A brave, brilliant debut about the African-American experience in the American Midwest. A contemplation of race, masculinity, religion, and class, Testify in a very personal way confronts some of the most critical issues in today's society.
A book of elegiac ambivalence, Testify ’s speaker often finds himself trapped between received binaries: black and white, ghetto and suburban, atheism and Catholicism. In many ways, this work is a Bildungsroman detailing the maturation of a black man raised in the crack-laden 1980s, with hip-hop, jazz, and blues as its soundtrack. Rendered with keen attention to the economic decline of the Midwest due to the departure of the automotive industry, this book portrays the speaker wrestling with his city’s demise, family relationships, interracial love, and notions of black masculinity. Never letting anyone, including the speaker, off the hook, Testify refuses sentimentality and didacticism and dwells in a space of uncertainty, where meaning and identity are messy, complicated, and multivalent.
|Publisher:||Red Hen Press|
|Product dimensions:||5.80(w) x 8.70(h) x 0.30(d)|
About the Author
Douglas Manuel was born in Anderson, Indiana. He received a BA in Creative Writing from Arizona State University and a MFA from Butler University where he was the Managing Editor of Booth a Journal. He is currently a Middleton and Dornsife Fellow at the University of Southern California where he is pursuing a PhD in Literature and Creative Writing. He was a recipient of the Chris McCarthy Scholarship for the Napa Valley Writers’ Conference and has been Poetry Editor for Gold Line Press as well as was one of the Managing Editors of Ricochet Editions. His poems have appeared or are forthcoming in Rhino, North American Review,The Chattahoochee Review, New Orleans Review, Crab Creek Review, Many Mountains Moving, and elsewhere.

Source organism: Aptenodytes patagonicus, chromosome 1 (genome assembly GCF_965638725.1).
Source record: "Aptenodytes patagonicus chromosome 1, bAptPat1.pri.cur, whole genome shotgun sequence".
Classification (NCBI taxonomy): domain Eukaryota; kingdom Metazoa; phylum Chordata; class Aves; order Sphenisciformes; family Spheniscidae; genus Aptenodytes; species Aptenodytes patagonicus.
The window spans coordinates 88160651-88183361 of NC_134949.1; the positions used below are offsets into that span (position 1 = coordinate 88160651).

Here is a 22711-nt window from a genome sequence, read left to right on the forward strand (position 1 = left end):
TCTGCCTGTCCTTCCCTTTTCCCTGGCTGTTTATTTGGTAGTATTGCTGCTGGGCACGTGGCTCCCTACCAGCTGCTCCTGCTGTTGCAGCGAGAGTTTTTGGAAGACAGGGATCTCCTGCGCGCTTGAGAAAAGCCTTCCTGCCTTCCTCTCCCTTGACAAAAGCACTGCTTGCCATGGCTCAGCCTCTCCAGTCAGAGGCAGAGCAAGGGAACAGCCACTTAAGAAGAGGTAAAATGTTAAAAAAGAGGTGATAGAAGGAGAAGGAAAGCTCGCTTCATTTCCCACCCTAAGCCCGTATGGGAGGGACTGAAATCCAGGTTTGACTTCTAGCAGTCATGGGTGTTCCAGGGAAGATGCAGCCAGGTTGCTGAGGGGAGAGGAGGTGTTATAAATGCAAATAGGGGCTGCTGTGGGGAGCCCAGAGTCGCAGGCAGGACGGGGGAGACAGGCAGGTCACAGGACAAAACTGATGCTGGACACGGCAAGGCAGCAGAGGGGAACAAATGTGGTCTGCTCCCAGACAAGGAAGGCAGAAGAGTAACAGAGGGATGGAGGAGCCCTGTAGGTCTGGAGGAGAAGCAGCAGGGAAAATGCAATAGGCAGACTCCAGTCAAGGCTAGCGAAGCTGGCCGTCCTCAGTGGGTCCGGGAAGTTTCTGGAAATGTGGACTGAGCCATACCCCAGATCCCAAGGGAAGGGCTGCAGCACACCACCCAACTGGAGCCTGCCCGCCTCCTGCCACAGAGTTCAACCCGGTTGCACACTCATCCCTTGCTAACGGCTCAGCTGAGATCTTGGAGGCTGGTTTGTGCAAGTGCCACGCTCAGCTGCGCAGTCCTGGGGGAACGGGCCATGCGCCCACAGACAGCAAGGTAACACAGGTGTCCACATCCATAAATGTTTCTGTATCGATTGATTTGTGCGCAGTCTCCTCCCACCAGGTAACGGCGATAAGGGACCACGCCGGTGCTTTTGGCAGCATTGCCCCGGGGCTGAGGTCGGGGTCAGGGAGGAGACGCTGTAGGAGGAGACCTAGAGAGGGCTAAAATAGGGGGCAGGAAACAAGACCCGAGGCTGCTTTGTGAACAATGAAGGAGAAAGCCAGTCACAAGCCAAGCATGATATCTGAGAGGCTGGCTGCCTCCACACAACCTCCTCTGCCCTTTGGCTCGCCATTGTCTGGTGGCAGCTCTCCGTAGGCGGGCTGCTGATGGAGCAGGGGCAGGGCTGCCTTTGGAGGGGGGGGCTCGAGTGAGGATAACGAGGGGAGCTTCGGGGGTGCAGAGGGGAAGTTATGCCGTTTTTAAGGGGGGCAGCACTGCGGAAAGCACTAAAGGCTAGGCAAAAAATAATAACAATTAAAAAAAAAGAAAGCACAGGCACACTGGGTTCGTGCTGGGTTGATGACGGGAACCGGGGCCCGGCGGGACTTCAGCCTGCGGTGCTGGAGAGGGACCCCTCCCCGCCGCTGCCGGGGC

Read an Excerpt
Grandma’s grave remains unmarked. It was me
who was supposed to buy her headstone.
After finding out her plot was still uncrowned,
I promised to give dad my truck.
I promised to quit smoking, to say sorry more.
My apologies as bare as the stretch of land above her.
Promised I’d send my brother fifty dollars. Promised
I’d holla at my auntie at least once a month.
In the restlessness night gives,
I saw Mounds State Park,
the pavilion filled with every broken promise
congregating as though this was a church revival.
Mother and father both walking as though their legs
were never lost.
Me at a podium, with a microphone:
I’m sorry. I am so sorry.
My act of contrition
interrupted by voices. My past and future selves loudest
of all. They offer punishments: Lashings? Guillotine?
Electric chair? The noose? Banishment? Stones?
To get out of there I had to become Father Bob,
the holiest man I ever saw in flesh. Mirror to face,
I am him, aquiline nose, crow-claw eyebrows, skin
yellowed around eyes and joints.
We do the magic trick
he always did. He pulls my thumb
off, and after a quick smoker’s cough, puts it back.
Table of Contents
Loud Looks 15
Washing Palms 17
Little Fires Left by Travelers 20
Get Your Head out of the Gutter 21
Luxury Items 22
As if I can unchisel pain, 23
Feels like Rain 24
Heading Down 28
Me, The Boondocks. Her, South Park. 30
Best Act like You Know 32
Bad Son 33
Mic Drop 34
I'll Leave Your Ass Here 36
"Are You Ready to Help the Parents of This Child in Their Duty as Christian Parents?" 39
Of Wasp Hum and Catacombs 40
I'm My Father's Name 41
Lost Side of Loss 42
Keeping It Real 43
The First Time I See My Father's Blood Cleaned 44
This Poem Isn't Black 47
Give Me My Mama Back 49
Whose Little Boy Are You? 50
My Brother Smoked Rocks with a Quran at His Feet 52
Love's Austere and Lonely Offices 54
Never Left My Name 56
We Had the Second Biggest Gymnasium in the Nation 57
Goodnight, Baby 63
Crown Hill Cemetery 66
Bullets Ain't Got No Names on Them 67
What I Wish My Mother Had Told My Father 68
I Can Run Five Miles but Can't Get to the Other Side of My Mind 70
Is That My Father? 71
I'm Suspicious 72
All Is Laughter 74
Knee Deep 76
Pray to This 77
The Cripple and the Crackhead 86